Japan Geoscience Union Meeting 2016

Presentation information

International Session (Poster)

Symbol H (Human Geosciences) » H-DS Disaster geosciences

[H-DS07] Monitoring and prediction of natural disasters using new methodologies

Tue. May 24, 2016 5:15 PM - 6:30 PM Poster Hall (International Exhibition Hall HALL6)

Convener:*Mitsuteru Sato(Department of Cosmoscience, Hokkaido University), Yukihiro Takahashi(Department of Cosmosciences, Graduate School of Science, Hokkaido University), Junichi Kurihara(Graduate School of Science, Hokkaido University)

5:15 PM - 6:30 PM

[HDS07-P04] Quantifying damages brought by tropical typhoons using remote sensing

*Kaye Kristine Vergel1, Yukihiro Takahashi1 (1.Graduate School of Science, Hokkaido University)

Keywords:remote sensing, typhoons, damage assessment

Among the world's basins, the northwestern pacific ocean has the most number of tropical storm occurrence with an annual average of twenty six from 1981-2010. Many countries including China, Hong Kong, Japan, Korea, and Philippines are affected by these storms. In the Philippines alone, around eighteen to nineteen tropical typhoons enter the country’s area of responsibility and of those nine to ten make landfall. The large amount of rainfall that typhoons bring has a big impact in agriculture. According to the Climate Change Commission of the Philippines, from 1990 to 2006, the annual average damage of typhoons to the agricultural sector alone amounted to 184 million USD. Aside from damages in agriculture, strong winds brought by typhoons also result to damages in the infrastructure.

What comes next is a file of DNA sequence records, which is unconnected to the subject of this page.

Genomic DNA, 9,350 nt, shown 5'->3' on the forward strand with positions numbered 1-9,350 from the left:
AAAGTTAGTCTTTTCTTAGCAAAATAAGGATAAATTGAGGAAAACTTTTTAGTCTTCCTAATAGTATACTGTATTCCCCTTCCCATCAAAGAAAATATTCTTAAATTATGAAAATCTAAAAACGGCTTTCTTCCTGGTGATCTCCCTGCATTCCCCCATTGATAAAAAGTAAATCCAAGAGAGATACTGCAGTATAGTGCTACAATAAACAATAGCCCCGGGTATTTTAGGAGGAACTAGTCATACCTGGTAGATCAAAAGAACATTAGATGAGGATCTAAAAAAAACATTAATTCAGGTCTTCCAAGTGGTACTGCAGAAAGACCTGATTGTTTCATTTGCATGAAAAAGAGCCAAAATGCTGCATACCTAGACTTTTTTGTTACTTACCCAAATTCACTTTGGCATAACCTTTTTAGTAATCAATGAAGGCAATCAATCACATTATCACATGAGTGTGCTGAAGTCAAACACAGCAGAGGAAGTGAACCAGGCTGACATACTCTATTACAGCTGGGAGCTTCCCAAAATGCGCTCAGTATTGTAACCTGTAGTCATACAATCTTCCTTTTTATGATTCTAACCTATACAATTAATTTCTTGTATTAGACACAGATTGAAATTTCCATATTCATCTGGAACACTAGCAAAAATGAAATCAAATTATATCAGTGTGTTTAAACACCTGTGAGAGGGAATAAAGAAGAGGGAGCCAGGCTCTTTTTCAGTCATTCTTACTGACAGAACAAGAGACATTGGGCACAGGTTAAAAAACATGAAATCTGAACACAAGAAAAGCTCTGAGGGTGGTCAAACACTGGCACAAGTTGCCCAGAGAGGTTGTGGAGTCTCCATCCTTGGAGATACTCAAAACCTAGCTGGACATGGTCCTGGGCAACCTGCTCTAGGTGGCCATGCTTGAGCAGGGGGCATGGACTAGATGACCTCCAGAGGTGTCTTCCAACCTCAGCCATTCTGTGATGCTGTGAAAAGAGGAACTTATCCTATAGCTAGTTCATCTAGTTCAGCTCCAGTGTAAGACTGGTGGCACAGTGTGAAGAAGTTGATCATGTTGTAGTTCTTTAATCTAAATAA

Remote sensing has been widely used in assessing damages from disasters. Compared with field survey, it is a cost effective tool. In this study we compared pre- and post-typhoon satellite images by calculating for different vegetation indices such as Normalized Vegetation Index (NDVI), Normalized Difference Infrared Index (NDII) and Enhanced Vegetation Index (EVI). We found that the largest change is calculated using NDII. We analyzed satellite images from Landsat 8 for tropical storms that passed by the Philippines and Japan. We also correlated the rainfall volume measured by rain gauges to the damages measured by the satellite images.